“If you love me you will keep my commandments.”
To be honest, I’m not generally the best with commandments, either at giving them or keeping them. But two experiences have really changed my understanding of what they are.
The first was a time in my life before I became a priest when I was sent by my Jesuit superiors to be a teacher. I was not good at it and I did not enjoy it. My big problem was that I just could not keep order in class. One word from me and the children did whatever they wanted to do. I tried everything I could - I tried being nice to them - didn’t work. I tried being nasty to them. - didn’t work. I tried everything in between. None of it worked. In despair, I brought my problem to another teacher who never seemed to have any trouble in her class. I asked her how she did it. She simply said: “Well I love them and they love me. And because they love me, they trust me and they do what I ask them to do because they know that I wouldn’t ask them to do something that wasn’t right.” And then she just looked at me as if this was obvious and that creating that sort of trust was just the easiest thing in the world.
I found that deeply inspiring, but not immediately helpful. But I think that is exactly what Jesus means when he says: “If you love me you will keep my commandments.” If you really love me then you will trust me that what I ask of you is for your own good and then you will do it not because you have to; not because you’ll get in trouble if you don’t; but because you want to; because you know it is what is good for all of us. It is by living in this way that we will become the best that we can be, both for ourselves and for those who depend upon us.
The second was more recently. When I worked with the Wapisana tribe - an Amerindian community in the Amazon, we once had a meeting with some of the lay church leaders about how we could make the Sunday service reflect more closely their particular Amerindian culture.
I should explain: the Rupununi is a parish the size of Wales – about 25,000 square miles. And in that parish, there are about 15,000 Catholics spread over 53 small villages, each with their own little church and their own lay Church leader. Obviously, with three priests spread over 53 communities hundreds of miles apart, a priest can only visit them at most once a month. So it is really important for the people that when they come together on a Sunday morning, they really feel that God is present among them. So we really wanted to work with the lay leaders on making the Sunday prayer services really express the life and presence of God within the community.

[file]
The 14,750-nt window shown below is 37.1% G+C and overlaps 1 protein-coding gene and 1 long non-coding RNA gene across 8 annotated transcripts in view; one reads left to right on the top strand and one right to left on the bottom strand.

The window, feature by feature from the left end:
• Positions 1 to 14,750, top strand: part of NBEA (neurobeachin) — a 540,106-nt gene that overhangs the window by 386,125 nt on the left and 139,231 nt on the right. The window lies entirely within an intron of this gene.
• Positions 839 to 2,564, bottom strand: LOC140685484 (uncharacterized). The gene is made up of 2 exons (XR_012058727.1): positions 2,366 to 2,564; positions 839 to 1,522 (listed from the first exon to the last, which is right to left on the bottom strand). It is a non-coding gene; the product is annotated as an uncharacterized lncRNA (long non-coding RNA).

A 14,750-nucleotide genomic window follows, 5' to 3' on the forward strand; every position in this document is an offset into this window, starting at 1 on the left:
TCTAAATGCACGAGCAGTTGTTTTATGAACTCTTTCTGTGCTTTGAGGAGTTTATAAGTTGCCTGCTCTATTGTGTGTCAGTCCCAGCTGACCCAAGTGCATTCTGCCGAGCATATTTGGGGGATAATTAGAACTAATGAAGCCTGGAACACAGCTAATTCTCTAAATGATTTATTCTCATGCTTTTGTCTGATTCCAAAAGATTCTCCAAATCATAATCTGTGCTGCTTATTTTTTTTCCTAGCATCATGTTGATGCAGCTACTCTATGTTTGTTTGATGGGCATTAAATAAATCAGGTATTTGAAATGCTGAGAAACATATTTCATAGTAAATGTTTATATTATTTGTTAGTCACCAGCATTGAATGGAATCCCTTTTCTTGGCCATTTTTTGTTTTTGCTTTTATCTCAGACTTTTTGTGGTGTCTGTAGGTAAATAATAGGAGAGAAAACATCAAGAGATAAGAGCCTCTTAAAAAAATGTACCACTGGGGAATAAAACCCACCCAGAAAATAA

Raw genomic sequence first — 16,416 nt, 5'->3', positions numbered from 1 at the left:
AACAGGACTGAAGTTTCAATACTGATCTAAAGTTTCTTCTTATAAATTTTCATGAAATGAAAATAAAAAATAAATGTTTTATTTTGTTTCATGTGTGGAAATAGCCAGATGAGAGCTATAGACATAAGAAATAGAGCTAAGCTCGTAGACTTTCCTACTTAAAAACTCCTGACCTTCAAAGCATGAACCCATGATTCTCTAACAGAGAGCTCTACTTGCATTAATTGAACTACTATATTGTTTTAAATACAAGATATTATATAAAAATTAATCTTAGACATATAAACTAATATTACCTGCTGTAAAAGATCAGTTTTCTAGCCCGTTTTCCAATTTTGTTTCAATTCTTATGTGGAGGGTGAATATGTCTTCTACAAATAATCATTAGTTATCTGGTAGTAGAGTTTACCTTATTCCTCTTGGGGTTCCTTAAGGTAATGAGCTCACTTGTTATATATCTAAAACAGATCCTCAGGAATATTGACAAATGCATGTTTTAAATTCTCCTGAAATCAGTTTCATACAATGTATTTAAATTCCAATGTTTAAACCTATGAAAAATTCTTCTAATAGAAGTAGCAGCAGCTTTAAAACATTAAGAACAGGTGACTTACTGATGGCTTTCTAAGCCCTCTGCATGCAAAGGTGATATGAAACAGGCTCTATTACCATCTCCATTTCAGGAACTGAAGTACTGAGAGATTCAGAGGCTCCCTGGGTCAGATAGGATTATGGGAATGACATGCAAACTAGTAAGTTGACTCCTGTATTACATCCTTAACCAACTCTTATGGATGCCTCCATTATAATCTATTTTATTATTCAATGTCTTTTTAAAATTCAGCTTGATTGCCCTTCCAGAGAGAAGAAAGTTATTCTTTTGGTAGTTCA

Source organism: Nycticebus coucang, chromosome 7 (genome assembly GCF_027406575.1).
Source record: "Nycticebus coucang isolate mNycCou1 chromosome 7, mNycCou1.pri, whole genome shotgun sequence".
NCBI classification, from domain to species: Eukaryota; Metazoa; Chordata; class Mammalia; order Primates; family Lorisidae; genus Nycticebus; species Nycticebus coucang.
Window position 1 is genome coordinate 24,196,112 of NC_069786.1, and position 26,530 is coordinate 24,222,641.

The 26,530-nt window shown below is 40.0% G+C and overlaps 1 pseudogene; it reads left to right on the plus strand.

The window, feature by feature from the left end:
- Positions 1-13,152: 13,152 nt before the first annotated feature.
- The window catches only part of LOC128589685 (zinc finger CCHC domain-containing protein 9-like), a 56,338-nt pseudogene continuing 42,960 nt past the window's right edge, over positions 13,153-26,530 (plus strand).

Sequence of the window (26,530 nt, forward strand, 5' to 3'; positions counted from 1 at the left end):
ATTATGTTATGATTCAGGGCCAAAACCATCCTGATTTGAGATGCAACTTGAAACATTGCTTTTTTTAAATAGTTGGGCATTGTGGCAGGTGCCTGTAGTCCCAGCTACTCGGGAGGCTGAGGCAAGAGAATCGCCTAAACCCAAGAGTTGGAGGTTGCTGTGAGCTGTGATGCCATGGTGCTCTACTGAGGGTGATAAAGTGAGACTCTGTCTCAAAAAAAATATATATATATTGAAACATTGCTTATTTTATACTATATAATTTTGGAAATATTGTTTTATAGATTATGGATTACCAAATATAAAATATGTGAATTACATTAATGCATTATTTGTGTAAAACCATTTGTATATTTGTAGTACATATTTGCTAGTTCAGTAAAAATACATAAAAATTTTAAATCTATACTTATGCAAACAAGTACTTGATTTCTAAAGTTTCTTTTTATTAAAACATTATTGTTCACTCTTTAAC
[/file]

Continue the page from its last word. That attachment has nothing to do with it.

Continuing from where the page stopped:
So one of the first questions that came up was how to perform a welcoming ceremony at the start. What would – within that particular culture and that particular context - be a meaningful expression of God’s welcome to His People?
So, to keep it local and relevant, we asked them: “What does the Touchau - the village chief - say when visitors from another village come to see him.”
And they thought about that for a little while. And the answer came back: “He says: ‘Kaimen’ - a word that means ‘Hello’.”
And we asked: “But, doesn’t he say anything else?”
And they talked for a little while among themselves and the answer came back: “No, not really. He just says ‘Kaimen’ - ‘Hello’.”
But we felt we needed something more to start a Sunday service with than just “hello”. So we talked a bit more and we got nowhere.
Eventually - at long last - one of my brother priests asked the right question: “When visitors come from another village, what does the Touchau do?”
They said: “Oh well! He gives them water to wash, and he gets the women to come and massage their feet and then he brings in a big bowl of Casiri to drink.” - that’s the local traditional cassava beer.
And then we had a long and lively discussion of whether or not it was a good idea to start the Sunday service by having a foot massage and sharing around a large bowl of cassava beer. And in the end we decided it probably wasn’t. I leave aside the question of whether or not that was the right decision (you’ll not be surprised to hear that I was in the loudly dissenting minority). But that made an important point - the welcome is not in the words. Words are cheap. The welcome is in the action. We welcome Christ not by faith alone - not just by saying that Jesus is Lord. We welcome him by keeping his commandments - by living our lives as he asked of us and by sharing his body and blood as he told us.
Catholic Christianity is – at least on its good days - a faith of action, not of words. We do not remain in Jesus’ love by sitting and doing nothing - not even by prayer and reading the scriptures. Not even by believing in our hearts and confessing with our lips that Jesus is Lord. We remain in his love by living in his commandments. In the gospel, he tells us what they are: they are not many; they are easy to understand; but they are not easy to keep.
- to love the Lord our God with all our minds and all our soul and all our strength.
- to love our neighbour as our self.to love one another as He has loved us.
- to be perfect as God our Father is perfect.
- and finally, to do this, the Eucharist, in memory of me.
Let us pray that our love may always show more in actions than in words.
Paul O'Reilly SJ